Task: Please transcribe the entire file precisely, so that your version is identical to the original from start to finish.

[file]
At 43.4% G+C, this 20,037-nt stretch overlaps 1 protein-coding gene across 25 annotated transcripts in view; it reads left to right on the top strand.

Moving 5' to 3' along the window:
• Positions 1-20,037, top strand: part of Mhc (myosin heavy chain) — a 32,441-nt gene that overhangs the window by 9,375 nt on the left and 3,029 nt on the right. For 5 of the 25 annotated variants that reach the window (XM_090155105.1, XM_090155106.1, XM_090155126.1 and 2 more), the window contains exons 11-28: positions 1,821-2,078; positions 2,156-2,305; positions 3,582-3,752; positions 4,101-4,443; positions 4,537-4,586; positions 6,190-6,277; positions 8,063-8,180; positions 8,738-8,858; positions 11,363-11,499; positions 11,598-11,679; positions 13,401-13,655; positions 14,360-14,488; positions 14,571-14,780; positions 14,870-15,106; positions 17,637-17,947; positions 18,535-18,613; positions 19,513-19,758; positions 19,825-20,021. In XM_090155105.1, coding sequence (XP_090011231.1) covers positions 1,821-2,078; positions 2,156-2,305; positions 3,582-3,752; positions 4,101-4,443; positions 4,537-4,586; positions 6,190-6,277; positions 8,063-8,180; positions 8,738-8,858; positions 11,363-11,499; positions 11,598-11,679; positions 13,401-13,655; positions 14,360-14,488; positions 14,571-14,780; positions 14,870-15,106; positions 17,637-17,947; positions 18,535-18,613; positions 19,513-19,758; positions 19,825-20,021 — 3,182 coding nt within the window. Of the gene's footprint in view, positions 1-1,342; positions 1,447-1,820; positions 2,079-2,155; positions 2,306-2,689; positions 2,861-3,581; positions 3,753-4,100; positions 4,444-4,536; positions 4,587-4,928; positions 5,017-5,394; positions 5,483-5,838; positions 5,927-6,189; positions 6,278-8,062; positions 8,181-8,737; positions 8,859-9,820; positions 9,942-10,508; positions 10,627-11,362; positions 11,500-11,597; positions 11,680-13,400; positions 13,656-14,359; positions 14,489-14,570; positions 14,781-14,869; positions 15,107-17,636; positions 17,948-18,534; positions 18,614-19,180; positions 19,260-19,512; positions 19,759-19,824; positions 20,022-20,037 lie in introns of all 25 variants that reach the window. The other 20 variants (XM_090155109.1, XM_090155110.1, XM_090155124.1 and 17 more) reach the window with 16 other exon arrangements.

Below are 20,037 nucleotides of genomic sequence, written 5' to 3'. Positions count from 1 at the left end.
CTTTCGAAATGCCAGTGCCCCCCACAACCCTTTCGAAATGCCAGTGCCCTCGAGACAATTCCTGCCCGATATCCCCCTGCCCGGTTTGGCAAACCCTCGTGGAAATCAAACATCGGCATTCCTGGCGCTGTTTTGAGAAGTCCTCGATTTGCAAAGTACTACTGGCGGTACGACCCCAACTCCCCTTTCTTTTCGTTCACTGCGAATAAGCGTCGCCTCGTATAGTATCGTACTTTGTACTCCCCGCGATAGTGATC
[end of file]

At 43.4% G+C, this 20,037-nt stretch overlaps 1 protein-coding gene across 25 annotated transcripts in view; it reads left to right on the top strand.

Moving 5' to 3' along the window:
• Positions 1-20,037, top strand: part of Mhc (myosin heavy chain) — a 32,441-nt gene that overhangs the window by 9,375 nt on the left and 3,029 nt on the right. For 5 of the 25 annotated variants that reach the window (XM_090155105.1, XM_090155106.1, XM_090155126.1 and 2 more), the window contains exons 11-28: positions 1,821-2,078; positions 2,156-2,305; positions 3,582-3,752; positions 4,101-4,443; positions 4,537-4,586; positions 6,190-6,277; positions 8,063-8,180; positions 8,738-8,858; positions 11,363-11,499; positions 11,598-11,679; positions 13,401-13,655; positions 14,360-14,488; positions 14,571-14,780; positions 14,870-15,106; positions 17,637-17,947; positions 18,535-18,613; positions 19,513-19,758; positions 19,825-20,021. In XM_090155105.1, coding sequence (XP_090011231.1) covers positions 1,821-2,078; positions 2,156-2,305; positions 3,582-3,752; positions 4,101-4,443; positions 4,537-4,586; positions 6,190-6,277; positions 8,063-8,180; positions 8,738-8,858; positions 11,363-11,499; positions 11,598-11,679; positions 13,401-13,655; positions 14,360-14,488; positions 14,571-14,780; positions 14,870-15,106; positions 17,637-17,947; positions 18,535-18,613; positions 19,513-19,758; positions 19,825-20,021 — 3,182 coding nt within the window. Of the gene's footprint in view, positions 1-1,342; positions 1,447-1,820; positions 2,079-2,155; positions 2,306-2,689; positions 2,861-3,581; positions 3,753-4,100; positions 4,444-4,536; positions 4,587-4,928; positions 5,017-5,394; positions 5,483-5,838; positions 5,927-6,189; positions 6,278-8,062; positions 8,181-8,737; positions 8,859-9,820; positions 9,942-10,508; positions 10,627-11,362; positions 11,500-11,597; positions 11,680-13,400; positions 13,656-14,359; positions 14,489-14,570; positions 14,781-14,869; positions 15,107-17,636; positions 17,948-18,534; positions 18,614-19,180; positions 19,260-19,512; positions 19,759-19,824; positions 20,022-20,037 lie in introns of all 25 variants that reach the window. The other 20 variants (XM_090155109.1, XM_090155110.1, XM_090155124.1 and 17 more) reach the window with 16 other exon arrangements.

Below are 20,037 nucleotides of genomic sequence, written 5' to 3'. Positions count from 1 at the left end.
CTTTCGAAATGCCAGTGCCCCCCACAACCCTTTCGAAATGCCAGTGCCCTCGAGACAATTCCTGCCCGATATCCCCCTGCCCGGTTTGGCAAACCCTCGTGGAAATCAAACATCGGCATTCCTGGCGCTGTTTTGAGAAGTCCTCGATTTGCAAAGTACTACTGGCGGTACGACCCCAACTCCCCTTTCTTTTCGTTCACTGCGAATAAGCGTCGCCTCGTATAGTATCGTACTTTGTACTCCCCGCGATAGTGATC